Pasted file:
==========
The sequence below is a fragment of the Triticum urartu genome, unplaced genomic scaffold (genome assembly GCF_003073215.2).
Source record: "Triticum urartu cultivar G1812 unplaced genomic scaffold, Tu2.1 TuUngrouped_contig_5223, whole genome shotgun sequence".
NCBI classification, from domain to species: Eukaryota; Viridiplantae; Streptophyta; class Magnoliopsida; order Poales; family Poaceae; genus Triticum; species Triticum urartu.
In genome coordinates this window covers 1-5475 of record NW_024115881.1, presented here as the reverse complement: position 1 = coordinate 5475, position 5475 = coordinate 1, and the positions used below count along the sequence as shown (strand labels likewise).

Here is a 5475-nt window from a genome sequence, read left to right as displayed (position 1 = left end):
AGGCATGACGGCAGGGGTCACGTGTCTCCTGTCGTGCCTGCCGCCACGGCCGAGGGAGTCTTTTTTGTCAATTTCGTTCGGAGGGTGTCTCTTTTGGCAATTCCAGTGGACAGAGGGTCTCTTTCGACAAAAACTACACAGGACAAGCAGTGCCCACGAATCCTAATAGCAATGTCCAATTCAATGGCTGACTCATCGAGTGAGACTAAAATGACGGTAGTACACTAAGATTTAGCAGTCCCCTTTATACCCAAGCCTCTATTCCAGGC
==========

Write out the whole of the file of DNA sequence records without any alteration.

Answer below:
The sequence below is a fragment of the Triticum urartu genome, unplaced genomic scaffold (genome assembly GCF_003073215.2).
Source record: "Triticum urartu cultivar G1812 unplaced genomic scaffold, Tu2.1 TuUngrouped_contig_5223, whole genome shotgun sequence".
NCBI classification, from domain to species: Eukaryota; Viridiplantae; Streptophyta; class Magnoliopsida; order Poales; family Poaceae; genus Triticum; species Triticum urartu.
In genome coordinates this window covers 1-5475 of record NW_024115881.1, presented here as the reverse complement: position 1 = coordinate 5475, position 5475 = coordinate 1, and the positions used below count along the sequence as shown (strand labels likewise).

Here is a 5475-nt window from a genome sequence, read left to right as displayed (position 1 = left end):
AGGCATGACGGCAGGGGTCACGTGTCTCCTGTCGTGCCTGCCGCCACGGCCGAGGGAGTCTTTTTTGTCAATTTCGTTCGGAGGGTGTCTCTTTTGGCAATTCCAGTGGACAGAGGGTCTCTTTCGACAAAAACTACACAGGACAAGCAGTGCCCACGAATCCTAATAGCAATGTCCAATTCAATGGCTGACTCATCGAGTGAGACTAAAATGACGGTAGTACACTAAGATTTAGCAGTCCCCTTTATACCCAAGCCTCTATTCCAGGC